Ph.D., University of Minnesota, 2000
Adjunct Assistant Professor, Northwestern University
Research in my lab addresses questions about the ecology and evolution of native perennial plants in remnant prairie habitat. Native prairie plants used to live in vast continuous habitat, but now they are constrained to small and isolated remnants. The persistence of plant populations in these remnants depends on their demographic response to new threats such as lack of fire, competition with weeds, inbreeding depression, and limited mate availability. My students and I quantify the ecological and evolutionary consequences of habitat fragmentation on herbaceous plant populations. We investigate short-term consequences, such as reproductive failure and inbreeding depression, as well as long-term consequences, such as loss of genetic diversity and lack of fire.
I offer research opportunities for enthusiastic students, teachers, and volunteers, including graduate students through University of Illinois — Chicago and Northwestern University. I teach courses in statistics and plant conservation genetics through Northwestern's program in plant biology and conservation and the Center for Plant Conservation. In 1995 I started the Echinacea Project, which investigates the ecology and evolution of the purple coneflower Echinacea angustifolia in fragmented prairie habitat in western Minnesota.
Wagenius, S., A. B. Dykstra, C. E. Ridley, and R. G. Shaw. 2012. Seedling recruitment in the long-lived perennial, Echinacea angustifolia: a 10-year experiment. Restoration Ecology 20: 352-359.
Ridley C.E., H.H. Hangelbroek, S. Wagenius, J. Stanton-Geddes, R.G. Shaw. 2011. The effect of plant inbreeding and stoichiometry on interactions with herbivores in nature: Echinacea angustifolia and its specialist aphid. PLoS ONE 6(9): e24762.
Wagenius, S., and S.P. Lyon. 2010. Reproduction of Echinacea angustifolia in fragmented prairie is pollen-limited but not pollinator-limited. Ecology 91:733-742.
Wagenius, S., H.H. Hangelbroek, C.E. Ridley, and R.G. Shaw. 2010. Biparental inbreeding and interremnant mating in a perennial prairie plant: fitness consequences for progeny in their first eight years. Evolution 64:761-771.
Shaw, Ruth G., Charles J. Geyer, Stuart Wagenius, Helen H. Hangelbroek, and Julie R. Etterson. 2008. Unifying life-history analyses for inference of fitness and population growth. American Naturalist 172:E35-E47.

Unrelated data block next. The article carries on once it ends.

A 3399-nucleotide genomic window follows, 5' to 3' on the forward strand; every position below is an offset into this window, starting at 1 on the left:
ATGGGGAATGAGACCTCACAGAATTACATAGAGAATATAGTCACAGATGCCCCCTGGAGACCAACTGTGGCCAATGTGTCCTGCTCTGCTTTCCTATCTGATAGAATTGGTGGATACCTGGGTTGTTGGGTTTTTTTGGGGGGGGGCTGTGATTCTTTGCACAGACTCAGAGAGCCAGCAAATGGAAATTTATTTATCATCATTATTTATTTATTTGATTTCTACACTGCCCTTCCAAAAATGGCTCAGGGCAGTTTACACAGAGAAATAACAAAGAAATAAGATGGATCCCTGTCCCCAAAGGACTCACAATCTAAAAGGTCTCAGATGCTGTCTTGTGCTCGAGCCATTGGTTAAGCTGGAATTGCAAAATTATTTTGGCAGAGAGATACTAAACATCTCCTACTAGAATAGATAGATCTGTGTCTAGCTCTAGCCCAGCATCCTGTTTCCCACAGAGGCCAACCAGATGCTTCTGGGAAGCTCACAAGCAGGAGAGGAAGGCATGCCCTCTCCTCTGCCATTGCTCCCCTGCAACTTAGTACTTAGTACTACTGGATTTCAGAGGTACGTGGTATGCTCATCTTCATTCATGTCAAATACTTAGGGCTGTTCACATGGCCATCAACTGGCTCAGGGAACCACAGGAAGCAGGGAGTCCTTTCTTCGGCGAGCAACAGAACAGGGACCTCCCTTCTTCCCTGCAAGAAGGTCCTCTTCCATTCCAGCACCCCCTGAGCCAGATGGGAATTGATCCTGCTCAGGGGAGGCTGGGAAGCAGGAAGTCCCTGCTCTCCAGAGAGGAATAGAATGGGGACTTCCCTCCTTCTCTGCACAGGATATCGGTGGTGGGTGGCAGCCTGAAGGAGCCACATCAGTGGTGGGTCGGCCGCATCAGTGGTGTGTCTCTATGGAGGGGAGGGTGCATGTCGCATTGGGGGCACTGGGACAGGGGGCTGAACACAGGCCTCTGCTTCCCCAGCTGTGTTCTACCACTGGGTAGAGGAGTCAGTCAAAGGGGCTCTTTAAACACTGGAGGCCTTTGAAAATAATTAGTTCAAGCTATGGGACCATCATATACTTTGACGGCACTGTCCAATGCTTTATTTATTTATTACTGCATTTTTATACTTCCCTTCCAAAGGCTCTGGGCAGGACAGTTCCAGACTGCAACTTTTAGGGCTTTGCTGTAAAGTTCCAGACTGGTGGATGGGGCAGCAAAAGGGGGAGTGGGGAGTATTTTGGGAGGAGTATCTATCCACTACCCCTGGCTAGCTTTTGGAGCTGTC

Geyer, C.J., S. Wagenius, and R.G. Shaw. 2007. Aster models for life history analysis. Biometrika 94:415-426.
Wagenius, S., E. Lonsdorf, and C. Neuhauser. 2007. Patch aging and the S-Allee effect: breeding system effects on the demographic response of plants to habitat fragmentation. American Naturalist 169:383-397. (Supplemental Material)
Wagenius, S. 2006. Scale dependence of reproductive failure in fragmented Echinacea populations. Ecology 87:931-941. (Supplemental Material)
Wagenius, S. 2004. Style persistence, pollen limitation, and seed set in the common prairie plant Echinacea angustifolia (Asteraceae). International Journal of Plant Sciences 165:595-603.
Neuhauser, C., D.A. Andow, G E. Heimpel, G. May, R.G. Shaw, and S. Wagenius. 2003. Community genetics: expanding the synthesis of ecology and genetics. Ecology 84:545-558.
Andrea Southgate (M.S., Northwestern University, 2008)
How population size influences the effect of inbreeding and outbreeding on early plant traits in the prairie native Echinacea angustifolia (Asteraceae)
Jennifer Ison (Ph.D., University of Illinois at Chicago, 2010)
Pollination of Echinacea angustifolia: effects of flowering phenology and spatial isolation
Christine Dumoulin (Northwestern University, 2011)
Breeding systems and population viability in fragmented habitats
Kate Gallagher (Northwestern University, 2011)
Plant performance in prairie restorations: does seed source matter?
Josh Drizin (Northwestern University, 2012)
Katherine Muller (Northwestern University, 2013)
Karen Taira (Northwestern University, 2013)
The Echinacea Project is a long-term investigation of the ecology and evolution of plants in fragmented prairie habitat. The Echinacea Project started as Stuart's dissertation research project in 1995. Read about this cutting-edge research that helps us understand long-lived prairie plants and the other species with which they interact.
Echinacea Field Log
This website, affectionately known as "the flog," is a field journal for members of the Echinacea Project. We're field biologists with limited memory. We post details of events and activities that we can't fit easily on a datasheet, but that we might want to remember.